As an herbivore, Hypsibema’s diet primarily consisted of the abundant plant life of its era. Its bipedal locomotion suggests a lifestyle that could have included foraging for food and possibly evading predators. Its approximately 1,000 small teeth were more serrated than those of other hadrosaurs. This adaptation suggests that the vegetation in its habitat was particularly coarse or tough and required more robust teeth for efficient feeding.

The impact of this North American dinosaur on its ecosystem could have been significant. As a large herbivore, it might have played a role in shaping the vegetation patterns of its habitat, influencing the overall landscape and the ecological dynamics of its time. The social behavior of Hypsibema, whether it was a solitary wanderer or a herd animal, remains a subject of interest and speculation among scientists.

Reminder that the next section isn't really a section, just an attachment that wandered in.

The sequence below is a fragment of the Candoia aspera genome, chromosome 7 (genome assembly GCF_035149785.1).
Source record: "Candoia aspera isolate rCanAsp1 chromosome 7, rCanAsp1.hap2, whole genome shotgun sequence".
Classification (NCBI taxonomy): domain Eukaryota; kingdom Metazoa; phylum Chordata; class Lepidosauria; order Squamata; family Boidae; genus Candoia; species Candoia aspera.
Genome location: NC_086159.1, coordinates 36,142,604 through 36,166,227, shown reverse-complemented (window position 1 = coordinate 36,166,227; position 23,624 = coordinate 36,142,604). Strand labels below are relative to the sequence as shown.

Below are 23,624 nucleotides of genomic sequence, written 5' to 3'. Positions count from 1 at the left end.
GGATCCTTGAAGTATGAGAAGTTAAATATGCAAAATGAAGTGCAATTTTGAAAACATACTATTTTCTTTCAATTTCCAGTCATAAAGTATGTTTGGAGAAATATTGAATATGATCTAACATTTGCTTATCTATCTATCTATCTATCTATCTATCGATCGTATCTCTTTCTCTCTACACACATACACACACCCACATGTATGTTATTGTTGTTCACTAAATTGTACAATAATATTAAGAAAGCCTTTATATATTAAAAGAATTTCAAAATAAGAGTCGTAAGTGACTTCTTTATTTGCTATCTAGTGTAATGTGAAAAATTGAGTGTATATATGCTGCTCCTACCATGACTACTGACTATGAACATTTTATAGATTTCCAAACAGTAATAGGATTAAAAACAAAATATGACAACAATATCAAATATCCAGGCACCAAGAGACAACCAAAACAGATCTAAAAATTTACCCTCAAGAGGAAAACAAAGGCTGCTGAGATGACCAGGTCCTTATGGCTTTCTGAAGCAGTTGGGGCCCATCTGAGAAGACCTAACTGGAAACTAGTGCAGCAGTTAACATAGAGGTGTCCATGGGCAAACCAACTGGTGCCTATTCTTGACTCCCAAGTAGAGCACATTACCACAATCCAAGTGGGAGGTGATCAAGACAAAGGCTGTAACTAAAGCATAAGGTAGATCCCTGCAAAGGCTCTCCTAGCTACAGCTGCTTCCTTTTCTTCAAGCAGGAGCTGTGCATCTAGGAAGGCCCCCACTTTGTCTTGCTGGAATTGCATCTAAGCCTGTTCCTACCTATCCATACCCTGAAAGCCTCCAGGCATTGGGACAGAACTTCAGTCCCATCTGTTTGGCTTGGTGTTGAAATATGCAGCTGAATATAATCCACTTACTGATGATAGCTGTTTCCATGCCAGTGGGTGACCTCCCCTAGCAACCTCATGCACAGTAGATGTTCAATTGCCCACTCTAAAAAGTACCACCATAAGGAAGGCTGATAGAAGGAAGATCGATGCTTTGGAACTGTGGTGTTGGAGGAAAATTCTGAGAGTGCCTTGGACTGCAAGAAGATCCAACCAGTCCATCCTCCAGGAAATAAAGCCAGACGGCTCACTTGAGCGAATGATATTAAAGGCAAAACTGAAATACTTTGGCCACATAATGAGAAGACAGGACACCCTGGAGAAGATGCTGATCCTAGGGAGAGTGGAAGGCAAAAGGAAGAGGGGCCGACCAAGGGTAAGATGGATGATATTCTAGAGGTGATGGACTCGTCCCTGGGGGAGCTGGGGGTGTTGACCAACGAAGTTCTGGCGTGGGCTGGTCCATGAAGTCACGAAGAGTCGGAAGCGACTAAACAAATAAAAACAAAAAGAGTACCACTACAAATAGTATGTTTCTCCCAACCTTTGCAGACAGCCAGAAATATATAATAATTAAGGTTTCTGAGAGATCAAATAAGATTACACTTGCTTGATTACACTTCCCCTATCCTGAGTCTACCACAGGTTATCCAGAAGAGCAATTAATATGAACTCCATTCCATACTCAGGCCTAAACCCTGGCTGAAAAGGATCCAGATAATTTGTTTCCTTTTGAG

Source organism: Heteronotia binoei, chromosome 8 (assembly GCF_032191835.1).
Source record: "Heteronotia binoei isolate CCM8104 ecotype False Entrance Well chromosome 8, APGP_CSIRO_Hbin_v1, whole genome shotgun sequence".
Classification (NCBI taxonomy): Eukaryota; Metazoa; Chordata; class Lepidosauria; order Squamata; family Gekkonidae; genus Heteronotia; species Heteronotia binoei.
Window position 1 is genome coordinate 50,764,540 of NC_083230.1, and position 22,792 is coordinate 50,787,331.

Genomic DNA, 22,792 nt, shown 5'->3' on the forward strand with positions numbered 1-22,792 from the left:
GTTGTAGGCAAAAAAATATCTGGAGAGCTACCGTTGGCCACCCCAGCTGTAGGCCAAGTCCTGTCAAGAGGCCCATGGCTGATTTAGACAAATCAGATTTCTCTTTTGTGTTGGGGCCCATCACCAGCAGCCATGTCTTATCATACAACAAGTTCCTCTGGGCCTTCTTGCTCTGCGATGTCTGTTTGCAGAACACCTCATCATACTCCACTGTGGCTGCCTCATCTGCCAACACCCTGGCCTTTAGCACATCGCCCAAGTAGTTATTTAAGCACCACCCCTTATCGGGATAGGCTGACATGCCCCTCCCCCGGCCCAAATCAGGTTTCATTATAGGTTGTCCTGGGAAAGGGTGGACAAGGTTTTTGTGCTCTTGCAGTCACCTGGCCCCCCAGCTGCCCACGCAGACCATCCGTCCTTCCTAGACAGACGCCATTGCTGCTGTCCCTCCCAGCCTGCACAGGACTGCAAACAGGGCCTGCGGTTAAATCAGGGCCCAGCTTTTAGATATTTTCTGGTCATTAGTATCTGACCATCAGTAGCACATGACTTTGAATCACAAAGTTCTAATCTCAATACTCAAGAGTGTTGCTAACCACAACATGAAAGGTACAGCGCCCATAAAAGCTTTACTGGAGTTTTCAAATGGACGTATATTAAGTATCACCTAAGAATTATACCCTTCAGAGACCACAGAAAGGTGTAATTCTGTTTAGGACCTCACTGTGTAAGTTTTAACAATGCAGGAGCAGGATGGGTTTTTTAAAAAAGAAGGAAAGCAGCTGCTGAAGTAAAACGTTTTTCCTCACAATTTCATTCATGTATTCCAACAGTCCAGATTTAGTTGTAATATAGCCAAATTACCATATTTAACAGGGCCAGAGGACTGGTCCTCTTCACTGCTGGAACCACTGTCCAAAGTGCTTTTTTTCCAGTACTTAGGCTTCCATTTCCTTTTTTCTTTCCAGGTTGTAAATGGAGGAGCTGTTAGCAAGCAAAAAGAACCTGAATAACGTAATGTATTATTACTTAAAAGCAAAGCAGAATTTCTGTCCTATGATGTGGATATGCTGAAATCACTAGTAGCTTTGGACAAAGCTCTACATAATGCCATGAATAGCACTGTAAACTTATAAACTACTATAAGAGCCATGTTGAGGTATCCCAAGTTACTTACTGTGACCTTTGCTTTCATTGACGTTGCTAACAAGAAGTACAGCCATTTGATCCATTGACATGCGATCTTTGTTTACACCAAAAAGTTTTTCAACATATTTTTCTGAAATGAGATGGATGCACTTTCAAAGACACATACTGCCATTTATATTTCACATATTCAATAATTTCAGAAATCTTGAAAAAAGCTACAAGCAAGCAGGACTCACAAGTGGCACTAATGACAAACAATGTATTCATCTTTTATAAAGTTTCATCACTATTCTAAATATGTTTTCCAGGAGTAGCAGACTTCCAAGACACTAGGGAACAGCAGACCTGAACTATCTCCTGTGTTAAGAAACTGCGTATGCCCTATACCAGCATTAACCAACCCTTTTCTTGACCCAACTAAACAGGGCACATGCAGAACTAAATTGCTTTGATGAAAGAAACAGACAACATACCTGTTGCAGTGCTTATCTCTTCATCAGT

Interesting Points about Hypsibema

Contemporary Dinosaurs

Hypsibema navigated a landscape teeming with both competition and opportunity. Picture this herbivorous gentle giant ambling through ancient forests, its long neck reaching for the choicest leaves. Nearby, Paronychodon, smaller and more elusive, scurried in the underbrush. These little carnivores were no bigger than a modern wolf and were hardly a threat to the massive Hypsibema. While the Hypsibema peacefully munched on vegetation, Paronychodon might have been on the lookout for smaller prey or scavenging opportunities, always mindful of the larger dinosaur’s movements.